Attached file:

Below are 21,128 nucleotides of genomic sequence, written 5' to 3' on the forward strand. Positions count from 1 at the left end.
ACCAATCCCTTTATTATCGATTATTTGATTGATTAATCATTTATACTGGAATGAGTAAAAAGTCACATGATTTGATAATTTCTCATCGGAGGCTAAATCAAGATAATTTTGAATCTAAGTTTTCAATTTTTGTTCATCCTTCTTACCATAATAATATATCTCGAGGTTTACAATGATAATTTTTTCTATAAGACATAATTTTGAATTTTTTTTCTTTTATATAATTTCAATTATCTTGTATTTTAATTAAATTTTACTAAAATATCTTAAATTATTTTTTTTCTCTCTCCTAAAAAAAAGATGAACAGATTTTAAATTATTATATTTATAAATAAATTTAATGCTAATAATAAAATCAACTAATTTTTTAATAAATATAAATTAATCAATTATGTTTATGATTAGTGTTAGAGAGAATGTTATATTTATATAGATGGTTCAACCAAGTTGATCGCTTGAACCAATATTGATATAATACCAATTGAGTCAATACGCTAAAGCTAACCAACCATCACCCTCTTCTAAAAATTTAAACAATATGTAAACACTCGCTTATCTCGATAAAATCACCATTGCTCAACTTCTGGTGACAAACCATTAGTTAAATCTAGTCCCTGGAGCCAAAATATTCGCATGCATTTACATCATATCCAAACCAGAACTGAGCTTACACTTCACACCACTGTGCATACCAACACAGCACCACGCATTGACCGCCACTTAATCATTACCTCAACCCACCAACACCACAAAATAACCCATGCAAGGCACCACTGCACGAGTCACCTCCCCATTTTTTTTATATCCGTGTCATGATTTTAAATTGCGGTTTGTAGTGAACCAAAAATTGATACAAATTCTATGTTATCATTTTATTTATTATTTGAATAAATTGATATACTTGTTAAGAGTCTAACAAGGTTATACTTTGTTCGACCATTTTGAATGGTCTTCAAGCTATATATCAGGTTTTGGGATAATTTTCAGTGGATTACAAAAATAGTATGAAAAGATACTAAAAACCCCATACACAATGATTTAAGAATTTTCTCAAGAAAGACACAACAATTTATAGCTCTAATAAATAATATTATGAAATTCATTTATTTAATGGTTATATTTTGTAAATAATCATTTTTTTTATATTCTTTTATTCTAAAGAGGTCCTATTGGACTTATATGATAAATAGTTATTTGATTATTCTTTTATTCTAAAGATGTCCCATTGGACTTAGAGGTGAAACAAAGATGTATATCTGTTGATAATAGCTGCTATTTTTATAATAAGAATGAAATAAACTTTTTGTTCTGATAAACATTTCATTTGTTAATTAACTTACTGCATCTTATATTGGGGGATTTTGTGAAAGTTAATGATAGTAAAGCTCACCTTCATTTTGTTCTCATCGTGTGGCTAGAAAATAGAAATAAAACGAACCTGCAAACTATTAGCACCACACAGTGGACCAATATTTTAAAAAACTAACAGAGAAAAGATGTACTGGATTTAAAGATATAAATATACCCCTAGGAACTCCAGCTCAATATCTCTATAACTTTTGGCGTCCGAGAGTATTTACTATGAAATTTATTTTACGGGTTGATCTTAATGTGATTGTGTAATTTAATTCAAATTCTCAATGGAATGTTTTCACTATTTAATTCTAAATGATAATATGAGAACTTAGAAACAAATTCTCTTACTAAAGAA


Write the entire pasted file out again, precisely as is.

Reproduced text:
Below are 21,128 nucleotides of genomic sequence, written 5' to 3' on the forward strand. Positions count from 1 at the left end.
ACCAATCCCTTTATTATCGATTATTTGATTGATTAATCATTTATACTGGAATGAGTAAAAAGTCACATGATTTGATAATTTCTCATCGGAGGCTAAATCAAGATAATTTTGAATCTAAGTTTTCAATTTTTGTTCATCCTTCTTACCATAATAATATATCTCGAGGTTTACAATGATAATTTTTTCTATAAGACATAATTTTGAATTTTTTTTCTTTTATATAATTTCAATTATCTTGTATTTTAATTAAATTTTACTAAAATATCTTAAATTATTTTTTTTCTCTCTCCTAAAAAAAAGATGAACAGATTTTAAATTATTATATTTATAAATAAATTTAATGCTAATAATAAAATCAACTAATTTTTTAATAAATATAAATTAATCAATTATGTTTATGATTAGTGTTAGAGAGAATGTTATATTTATATAGATGGTTCAACCAAGTTGATCGCTTGAACCAATATTGATATAATACCAATTGAGTCAATACGCTAAAGCTAACCAACCATCACCCTCTTCTAAAAATTTAAACAATATGTAAACACTCGCTTATCTCGATAAAATCACCATTGCTCAACTTCTGGTGACAAACCATTAGTTAAATCTAGTCCCTGGAGCCAAAATATTCGCATGCATTTACATCATATCCAAACCAGAACTGAGCTTACACTTCACACCACTGTGCATACCAACACAGCACCACGCATTGACCGCCACTTAATCATTACCTCAACCCACCAACACCACAAAATAACCCATGCAAGGCACCACTGCACGAGTCACCTCCCCATTTTTTTTATATCCGTGTCATGATTTTAAATTGCGGTTTGTAGTGAACCAAAAATTGATACAAATTCTATGTTATCATTTTATTTATTATTTGAATAAATTGATATACTTGTTAAGAGTCTAACAAGGTTATACTTTGTTCGACCATTTTGAATGGTCTTCAAGCTATATATCAGGTTTTGGGATAATTTTCAGTGGATTACAAAAATAGTATGAAAAGATACTAAAAACCCCATACACAATGATTTAAGAATTTTCTCAAGAAAGACACAACAATTTATAGCTCTAATAAATAATATTATGAAATTCATTTATTTAATGGTTATATTTTGTAAATAATCATTTTTTTTATATTCTTTTATTCTAAAGAGGTCCTATTGGACTTATATGATAAATAGTTATTTGATTATTCTTTTATTCTAAAGATGTCCCATTGGACTTAGAGGTGAAACAAAGATGTATATCTGTTGATAATAGCTGCTATTTTTATAATAAGAATGAAATAAACTTTTTGTTCTGATAAACATTTCATTTGTTAATTAACTTACTGCATCTTATATTGGGGGATTTTGTGAAAGTTAATGATAGTAAAGCTCACCTTCATTTTGTTCTCATCGTGTGGCTAGAAAATAGAAATAAAACGAACCTGCAAACTATTAGCACCACACAGTGGACCAATATTTTAAAAAACTAACAGAGAAAAGATGTACTGGATTTAAAGATATAAATATACCCCTAGGAACTCCAGCTCAATATCTCTATAACTTTTGGCGTCCGAGAGTATTTACTATGAAATTTATTTTACGGGTTGATCTTAATGTGATTGTGTAATTTAATTCAAATTCTCAATGGAATGTTTTCACTATTTAATTCTAAATGATAATATGAGAACTTAGAAACAAATTCTCTTACTAAAGAA